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dc.contributor.authorDriver, Justine
dc.date.accessioned2012-04-25T23:21:45Z
dc.date.available2012-04-25T23:21:45Z
dc.date.issued2011en_NZ
dc.identifier.urihttps://hdl.handle.net/10652/1828
dc.description.abstractNew Zealand educators are increasingly using inquiry based approaches as a solution to contextual challenges in their organisation. Inquiry is often understood as a cycle of learning, a process for investigating current evidence, assumptions, and practices to inform changes in professional practice to take action; action to raise student outcomes. However, with the inclusion of the teaching as inquiry model in the New Zealand Curriculum and embedded in the Registered Teachers’ Criteria, there is a move for teachers to engage in inquiry at a deeper level; as a professional way of being. For educators to accept an inquiry stance requires a change in mind set of the way that teachers’ view their professional activity. A qualitative methodology was employed for this research that was conducted in two phases. In phase one documentary analysis was undertaken to provide a contextual background on the expectations from official sources on the leadership activity that may promote teaching as inquiry, a culture of inquiry and the notion of schools as learning organisations. Concurrently, a purposive questionnaire provided base-line data of the prevalence of teaching as inquiry across a small geographical area within Auckland. A small scale multiple case study was undertaken in phase two, where ten semi-structured interviews took place across three research locations with school leaders and teachers to examine the understandings, practices and challenges for implementing teaching as inquiry. The findings from this study revealed that teaching as inquiry is a tool for implementing change within schools and managing change is challenging for school leaders and teachers. The findings also exposed that the school context largely determined the extent to which teaching as inquiry was understood and practiced by staff. This study highlights the need for school leaders and teachers to adopt inquiry as a professional way of being within their organisation. Emphasis is placed on the leadership activity that continually promotes the cultural conditions in which teaching as inquiry can occur so that there are improved outcomes for students, teachers and the school as a learning organisation.en_NZ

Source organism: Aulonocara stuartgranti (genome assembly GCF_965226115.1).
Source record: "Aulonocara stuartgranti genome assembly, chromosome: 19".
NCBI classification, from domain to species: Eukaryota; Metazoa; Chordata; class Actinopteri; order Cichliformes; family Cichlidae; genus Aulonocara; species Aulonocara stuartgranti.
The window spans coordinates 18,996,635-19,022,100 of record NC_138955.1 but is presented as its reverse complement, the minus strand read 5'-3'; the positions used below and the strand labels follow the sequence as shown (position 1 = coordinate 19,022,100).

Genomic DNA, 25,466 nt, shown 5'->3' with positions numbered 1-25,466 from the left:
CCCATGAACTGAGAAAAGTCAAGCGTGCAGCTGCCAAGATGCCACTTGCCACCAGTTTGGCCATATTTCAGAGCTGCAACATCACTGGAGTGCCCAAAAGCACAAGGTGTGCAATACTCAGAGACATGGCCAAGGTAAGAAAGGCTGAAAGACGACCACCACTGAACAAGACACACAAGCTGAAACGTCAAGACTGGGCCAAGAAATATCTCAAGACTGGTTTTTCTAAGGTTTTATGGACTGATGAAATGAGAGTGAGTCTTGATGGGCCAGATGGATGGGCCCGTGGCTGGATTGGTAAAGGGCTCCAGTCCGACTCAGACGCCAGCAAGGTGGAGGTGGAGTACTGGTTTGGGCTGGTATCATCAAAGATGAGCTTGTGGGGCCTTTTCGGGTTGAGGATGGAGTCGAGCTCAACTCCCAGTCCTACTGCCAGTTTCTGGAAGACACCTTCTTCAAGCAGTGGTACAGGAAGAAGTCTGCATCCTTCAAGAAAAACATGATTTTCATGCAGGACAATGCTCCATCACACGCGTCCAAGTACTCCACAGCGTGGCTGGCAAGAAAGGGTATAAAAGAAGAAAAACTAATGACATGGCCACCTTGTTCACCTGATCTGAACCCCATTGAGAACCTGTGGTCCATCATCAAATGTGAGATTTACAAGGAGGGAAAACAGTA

dc.language.isoenen_NZ
dc.subjectteaching as inquiryen_NZ
dc.subjectlearning organisationsen_NZ
dc.subjectqualitative researchen_NZ
dc.titleTeaching as inquiry: Understandings and challenges towards a professional way of beingen_NZ
dc.typeMasters Thesisen_NZ
thesis.degree.nameMaster of Educational Leadership and Managementen_NZ
thesis.degree.levelMastersen_NZ
thesis.degree.grantorUnitec Institute of Technologyen_NZ
dc.subject.marsden130309 Learning Sciencesen_NZ
dc.identifier.bibliographicCitationDriver, J. (2011). Teaching as inquiry: Understandings and challenges towards a professional way of being. (Unpublished document submitted in partial fulfilment of the requirements for the degree of Master of Educational Leadership and Management). Unitec Institute of Technology, Auckland, New Zealand. Retrieved from https://hdl.handle.net/10652/1828en
unitec.pages153en_NZ
dc.contributor.affiliationUnitec Institute of Technologyen_NZ
unitec.publication.placeAuckland, New Zealanden_NZ
unitec.advisor.principalYoungs, Howard
unitec.institution.studyareaEducation


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